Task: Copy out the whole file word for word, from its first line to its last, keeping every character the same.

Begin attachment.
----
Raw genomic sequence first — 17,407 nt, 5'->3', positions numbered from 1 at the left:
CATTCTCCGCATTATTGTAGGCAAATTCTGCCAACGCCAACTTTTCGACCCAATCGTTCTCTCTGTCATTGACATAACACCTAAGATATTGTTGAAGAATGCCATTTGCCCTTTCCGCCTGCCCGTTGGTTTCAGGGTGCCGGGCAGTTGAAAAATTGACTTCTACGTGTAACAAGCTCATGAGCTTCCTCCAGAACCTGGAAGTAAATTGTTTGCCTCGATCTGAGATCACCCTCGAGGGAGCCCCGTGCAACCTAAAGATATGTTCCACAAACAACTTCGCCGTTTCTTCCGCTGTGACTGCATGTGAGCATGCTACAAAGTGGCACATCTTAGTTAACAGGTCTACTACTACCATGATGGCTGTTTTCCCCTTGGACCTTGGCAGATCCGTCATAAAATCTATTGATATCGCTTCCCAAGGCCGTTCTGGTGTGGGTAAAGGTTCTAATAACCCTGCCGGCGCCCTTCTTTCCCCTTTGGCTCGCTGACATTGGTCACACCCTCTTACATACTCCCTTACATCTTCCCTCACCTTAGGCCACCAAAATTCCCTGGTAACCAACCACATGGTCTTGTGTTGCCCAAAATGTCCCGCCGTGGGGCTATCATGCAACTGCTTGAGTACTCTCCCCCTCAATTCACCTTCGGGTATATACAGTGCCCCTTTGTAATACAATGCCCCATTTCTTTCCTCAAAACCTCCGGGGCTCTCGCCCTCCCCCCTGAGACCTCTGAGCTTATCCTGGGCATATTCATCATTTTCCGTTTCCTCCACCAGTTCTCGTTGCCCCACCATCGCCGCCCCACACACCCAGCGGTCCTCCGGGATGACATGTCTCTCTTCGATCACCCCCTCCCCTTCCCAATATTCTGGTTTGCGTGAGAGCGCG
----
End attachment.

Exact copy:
Raw genomic sequence first — 17,407 nt, 5'->3', positions numbered from 1 at the left:
CATTCTCCGCATTATTGTAGGCAAATTCTGCCAACGCCAACTTTTCGACCCAATCGTTCTCTCTGTCATTGACATAACACCTAAGATATTGTTGAAGAATGCCATTTGCCCTTTCCGCCTGCCCGTTGGTTTCAGGGTGCCGGGCAGTTGAAAAATTGACTTCTACGTGTAACAAGCTCATGAGCTTCCTCCAGAACCTGGAAGTAAATTGTTTGCCTCGATCTGAGATCACCCTCGAGGGAGCCCCGTGCAACCTAAAGATATGTTCCACAAACAACTTCGCCGTTTCTTCCGCTGTGACTGCATGTGAGCATGCTACAAAGTGGCACATCTTAGTTAACAGGTCTACTACTACCATGATGGCTGTTTTCCCCTTGGACCTTGGCAGATCCGTCATAAAATCTATTGATATCGCTTCCCAAGGCCGTTCTGGTGTGGGTAAAGGTTCTAATAACCCTGCCGGCGCCCTTCTTTCCCCTTTGGCTCGCTGACATTGGTCACACCCTCTTACATACTCCCTTACATCTTCCCTCACCTTAGGCCACCAAAATTCCCTGGTAACCAACCACATGGTCTTGTGTTGCCCAAAATGTCCCGCCGTGGGGCTATCATGCAACTGCTTGAGTACTCTCCCCCTCAATTCACCTTCGGGTATATACAGTGCCCCTTTGTAATACAATGCCCCATTTCTTTCCTCAAAACCTCCGGGGCTCTCGCCCTCCCCCCTGAGACCTCTGAGCTTATCCTGGGCATATTCATCATTTTCCGTTTCCTCCACCAGTTCTCGTTGCCCCACCATCGCCGCCCCACACACCCAGCGGTCCTCCGGGATGACATGTCTCTCTTCGATCACCCCCTCCCCTTCCCAATATTCTGGTTTGCGTGAGAGCGCG